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Adam Kantor of 'The Last Five Years' dishes on his favorite Great Neck spot

Actor Adam Kantor attends the

Actor Adam Kantor attends the "Rent: Filmed Live on Broadway" DVD release party at the Life Cafe in New York. (Feb. 2, 2009) Credit: Getty Images

A lot has happened for Great Neck native Adam Kantor in the past five years. So it seems apt that he's starring in a new, sleek, Off-Broadway revival of -- yes -- "The Last Five Years," a two-person musical that opened Tuesday at the Second Stage Theatre, with music and lyrics by Jason Robert Brown (who also directed).

The show is a humorous, heart-wrenching pop opera inspired by Brown's failed first marriage, with Kantor as Jamie, a novelist who finds fame too fast, and "Drood's" Betsy Wolfe as Cathy, his wife.

Kantor, 26, who now lives in Manhattan, also found success early. In 2008, he went straight from Northwestern University to starring on Broadway in "Rent." He's also appeared in "Next to Normal" and "Avenue Q" Off-Broadway.


Were you just visiting your folks in Great Neck?

Yes. It's lucky I grew up so close. I can get fresh air, some home-cooked food. See my family. The city can be suffocating sometimes.


I heard your first day of rehearsal was rather... interesting.

It was an unusual first meeting. Betsy and I auditioned separately, so our first day of rehearsal, we show up, and it's a photo shoot for the ads -- all of a sudden, we're thrust into these intimate poses, kissing, hugging, after literally first having met.


Not a bad first day.

Yeah. It's funny -- we have little stage time together. It almost feels like two one-person shows, and then we meet at one point. The concept is . . . we're singing or speaking to the other person -- they're just not there. They're imagined. We rehearsed everything with each other, so we'd know how the other person would react. It starts to feel like there are two people onstage. And Betsy is such a wonderful, nuanced actress. She gave me so much to work with.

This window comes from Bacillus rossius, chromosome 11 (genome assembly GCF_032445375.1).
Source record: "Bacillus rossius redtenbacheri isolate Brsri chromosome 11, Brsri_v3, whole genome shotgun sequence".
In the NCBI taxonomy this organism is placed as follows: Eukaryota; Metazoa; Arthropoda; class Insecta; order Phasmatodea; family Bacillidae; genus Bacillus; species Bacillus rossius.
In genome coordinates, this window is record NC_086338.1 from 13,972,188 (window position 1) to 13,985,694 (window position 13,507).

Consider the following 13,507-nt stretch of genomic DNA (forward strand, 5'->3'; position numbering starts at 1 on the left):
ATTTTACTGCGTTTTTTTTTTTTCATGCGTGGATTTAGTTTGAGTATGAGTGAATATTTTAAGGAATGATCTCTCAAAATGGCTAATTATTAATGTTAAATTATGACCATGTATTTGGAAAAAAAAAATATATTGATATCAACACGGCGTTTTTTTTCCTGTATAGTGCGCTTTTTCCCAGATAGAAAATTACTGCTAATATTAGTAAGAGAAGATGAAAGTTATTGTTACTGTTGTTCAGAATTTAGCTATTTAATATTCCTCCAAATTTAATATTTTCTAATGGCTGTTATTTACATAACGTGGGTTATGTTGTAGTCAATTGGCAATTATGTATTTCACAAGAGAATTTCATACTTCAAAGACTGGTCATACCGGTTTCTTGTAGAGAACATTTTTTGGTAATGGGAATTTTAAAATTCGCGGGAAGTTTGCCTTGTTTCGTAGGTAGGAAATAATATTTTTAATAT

What's been toughest so far?

Ironically, the most challenging part is what's closest to me -- there's a song, "Moving Too Fast," about early success. Jamie's a novelist with a book deal. He's trying not to get cocky. And in my case. . . .


You were shot out of a cannon right from Northwestern.

Yeah. I'd never acted professionally before. All of a sudden, I'm starring in "Rent," in this legendary show at the end of its 12-year run.


Is that why this is hard -- did you get cocky with "Rent?"

I think I stayed relatively grounded. No... with "Rent," I became a bit disillusioned. After it closed, I didn't work for a while. I was like... what's going on? Don't I get a movie now? I didn't understand how this industry works. How starring in this huge Broadway show is still just one gig. I had to work and work to get that next job. I'm glad I went through that. Now I'm grateful for any opportunity.


Tell me about Jason Robert Brown.

His music is so rich... I have an anecdote: At Northwestern, you're required to work a crew freshman year -- so I was on the costume crew for a production of "Parade," which he wrote. My job was to wash the cast's underwear after the show. Jason came to see it and talked to the cast. I was standing in the back of the house, holding everyone's underwear... thinking... "One day, one day I'll work with him." And now here we are.


What do you miss about Great Neck?

My friends and I loved this restaurant Café Classico -- they had this killer salad with grilled chicken. It closed. We say, "Aww, man, Classico, where'd it go?"


What was your first big role?

In community theater in sixth grade I was Mr. Mushnick in "Little Shop of Horrors," and I followed that with a legendary Tevye in "Fiddler on the Roof." I had great teachers -- Laura Stern, my high school drama teacher, and Jeffrey Gilden, who helms a program called STAGES, where you create a full-length musical from scratch. I soon began taking the train into the city, taking classes at Stella Adler. At 16, I became serious about it. I wanted to hone my craft.


Pretty cool of your folks to let you go into the city.

By the time I was 13, they were so open-minded. They let me take the train in by myself for classes and student rush tickets to shows. Other parents were saying to them, "Are you crazy? He's too young." But my parents let me do it. That was enormously influential.


And now here you are on the train again, en route to star in a show.

I know -- on the very train I'd take every weekend when I was 13.

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